The fear that countries feel from their peers is often very different from what humans experience from wild animals in a forest, especially if armed only with stones and sticks.
That at least, was the theory until now. Recent experience and evidence, however, show reality to be somewhat different. The WikiLeaks expose of the US State Department cables tells the story of Pakistan’s paranoia about India. While this has been known for a while, what the cables highlight is the depth of this feeling and the structure of insecurity it has created, something that is making that country take irrational decisions.
For example, in one December 2008 cable, the then US national intelligence officer (NIO) for South Asia, Peter Lavoy, answers questions by representatives of various countries to Nato on the rationality of Pakistan’s support for the Taliban. Apart from the calculation that the Taliban would “prevail in the end”, the feeling in Islamabad, Lavoy said, was that if militants were not supported in their adventures in Afghanistan, they would seek Pakistani targets.
Now, in any country that pays any heed to governance, arming a section of its populace against external enemies, however dangerous the latter may be, would be considered an extremely unwise thing to do. Yet, such is the convoluted logic that prevails east of the Indus, that such ill-conceived measures are acceptable even if the danger from these armed men biting the hands that feed them is real. To top it, the country then supports these militants abroad for the fear that the latter would turn inwards, in case such support was stopped.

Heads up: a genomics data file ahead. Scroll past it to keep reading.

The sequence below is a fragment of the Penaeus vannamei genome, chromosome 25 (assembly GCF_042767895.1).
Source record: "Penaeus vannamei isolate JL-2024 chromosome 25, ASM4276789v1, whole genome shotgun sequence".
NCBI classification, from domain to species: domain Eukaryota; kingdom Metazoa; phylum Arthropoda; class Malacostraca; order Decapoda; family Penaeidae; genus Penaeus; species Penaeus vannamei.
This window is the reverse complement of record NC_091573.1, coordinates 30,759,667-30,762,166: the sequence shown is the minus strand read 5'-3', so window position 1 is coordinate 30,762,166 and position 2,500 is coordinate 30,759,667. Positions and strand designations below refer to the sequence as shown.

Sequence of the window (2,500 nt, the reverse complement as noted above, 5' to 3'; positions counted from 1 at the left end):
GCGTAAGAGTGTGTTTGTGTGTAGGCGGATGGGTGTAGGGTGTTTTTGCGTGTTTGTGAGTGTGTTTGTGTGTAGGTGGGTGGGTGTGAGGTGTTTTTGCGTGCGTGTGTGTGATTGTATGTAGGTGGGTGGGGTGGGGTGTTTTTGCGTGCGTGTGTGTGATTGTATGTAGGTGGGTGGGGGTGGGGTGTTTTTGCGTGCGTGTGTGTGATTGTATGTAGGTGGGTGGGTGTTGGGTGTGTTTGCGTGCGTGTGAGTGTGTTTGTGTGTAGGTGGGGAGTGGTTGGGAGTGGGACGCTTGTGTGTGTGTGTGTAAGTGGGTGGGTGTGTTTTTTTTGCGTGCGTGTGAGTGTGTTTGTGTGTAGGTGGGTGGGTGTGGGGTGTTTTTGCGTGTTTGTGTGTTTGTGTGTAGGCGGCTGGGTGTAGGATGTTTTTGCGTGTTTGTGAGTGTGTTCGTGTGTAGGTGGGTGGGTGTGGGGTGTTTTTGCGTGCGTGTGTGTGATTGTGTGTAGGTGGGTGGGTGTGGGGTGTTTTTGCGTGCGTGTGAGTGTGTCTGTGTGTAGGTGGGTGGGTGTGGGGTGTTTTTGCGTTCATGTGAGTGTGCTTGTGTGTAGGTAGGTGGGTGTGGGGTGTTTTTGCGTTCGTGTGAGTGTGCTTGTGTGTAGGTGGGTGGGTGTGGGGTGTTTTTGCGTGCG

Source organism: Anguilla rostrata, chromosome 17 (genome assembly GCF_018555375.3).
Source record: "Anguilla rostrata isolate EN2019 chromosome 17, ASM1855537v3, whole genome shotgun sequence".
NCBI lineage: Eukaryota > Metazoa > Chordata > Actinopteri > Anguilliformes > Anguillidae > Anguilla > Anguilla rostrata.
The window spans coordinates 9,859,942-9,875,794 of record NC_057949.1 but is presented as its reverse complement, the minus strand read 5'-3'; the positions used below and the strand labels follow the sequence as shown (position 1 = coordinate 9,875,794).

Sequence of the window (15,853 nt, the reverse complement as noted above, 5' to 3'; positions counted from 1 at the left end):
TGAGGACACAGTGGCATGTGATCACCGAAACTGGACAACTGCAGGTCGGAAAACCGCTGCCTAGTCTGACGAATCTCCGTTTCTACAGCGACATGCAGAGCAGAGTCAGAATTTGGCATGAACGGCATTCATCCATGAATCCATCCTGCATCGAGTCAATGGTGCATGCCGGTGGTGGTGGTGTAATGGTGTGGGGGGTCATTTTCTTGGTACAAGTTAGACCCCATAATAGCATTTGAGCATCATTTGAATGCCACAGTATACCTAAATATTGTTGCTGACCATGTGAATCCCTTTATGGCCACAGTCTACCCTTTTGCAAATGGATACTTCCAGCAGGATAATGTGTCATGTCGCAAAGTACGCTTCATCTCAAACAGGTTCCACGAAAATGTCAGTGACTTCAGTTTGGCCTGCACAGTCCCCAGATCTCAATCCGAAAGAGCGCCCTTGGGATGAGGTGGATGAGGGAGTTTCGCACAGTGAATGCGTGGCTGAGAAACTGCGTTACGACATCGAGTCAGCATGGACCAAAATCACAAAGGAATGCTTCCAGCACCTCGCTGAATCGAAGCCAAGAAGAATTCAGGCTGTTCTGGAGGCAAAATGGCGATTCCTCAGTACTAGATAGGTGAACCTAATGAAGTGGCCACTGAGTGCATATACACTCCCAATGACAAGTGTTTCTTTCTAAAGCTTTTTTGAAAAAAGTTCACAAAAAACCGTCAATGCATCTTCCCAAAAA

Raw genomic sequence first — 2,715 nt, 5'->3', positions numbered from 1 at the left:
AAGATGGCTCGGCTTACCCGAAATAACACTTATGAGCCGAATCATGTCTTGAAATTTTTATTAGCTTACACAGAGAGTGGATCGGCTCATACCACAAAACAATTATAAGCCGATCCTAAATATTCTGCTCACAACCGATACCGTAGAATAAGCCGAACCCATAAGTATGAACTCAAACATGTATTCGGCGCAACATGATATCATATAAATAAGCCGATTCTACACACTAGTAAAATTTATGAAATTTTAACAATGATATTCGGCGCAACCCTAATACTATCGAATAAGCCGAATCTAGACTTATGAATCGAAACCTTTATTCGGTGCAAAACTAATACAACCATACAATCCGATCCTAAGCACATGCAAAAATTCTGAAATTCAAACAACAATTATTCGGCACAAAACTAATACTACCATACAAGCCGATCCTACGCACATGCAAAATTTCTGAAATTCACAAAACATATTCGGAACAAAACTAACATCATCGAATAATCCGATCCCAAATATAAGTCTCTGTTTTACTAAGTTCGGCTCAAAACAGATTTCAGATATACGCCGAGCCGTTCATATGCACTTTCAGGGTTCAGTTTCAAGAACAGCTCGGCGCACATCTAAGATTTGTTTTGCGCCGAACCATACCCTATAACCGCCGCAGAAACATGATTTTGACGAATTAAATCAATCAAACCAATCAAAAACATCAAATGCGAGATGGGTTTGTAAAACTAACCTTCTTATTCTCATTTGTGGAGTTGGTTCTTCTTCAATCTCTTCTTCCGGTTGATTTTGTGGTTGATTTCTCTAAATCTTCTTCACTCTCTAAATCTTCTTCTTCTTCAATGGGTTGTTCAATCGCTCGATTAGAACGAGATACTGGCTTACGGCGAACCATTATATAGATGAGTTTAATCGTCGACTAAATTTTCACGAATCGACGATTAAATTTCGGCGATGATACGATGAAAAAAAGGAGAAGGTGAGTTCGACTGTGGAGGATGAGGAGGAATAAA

Mental and military gymnastics of this kind are only possible in regimes consumed and driven by little else but fear. Pakistan sadly is one such example.
It is here that explanations for the sources of this fear diverge from what is in plain view. The Western view is that enmity between Pakistan and India is responsible. This is simply untrue. Islamabad is victim to its own fears and actions, something with which India has little to do. It is a fact that in all instances of hostility between the two countries, Pakistan initiated hostile conduct. India merely responded in defence.
Beyond these facts, that can be quibbled about endlessly, lie verities that cannot be denied. Pakistan, for all the grandeur of the idea, is an artificial entity. From the belated realization of the fact on the part of Muhammad Ali Jinnah as he lay dying in Ziarat to the men with brass in downtown Rawalpindi, there is no escape from it. It does not behove Indians to say so for a statement of truth is liable to be viewed as an expression of animus. That said, the truth is there for all to see.
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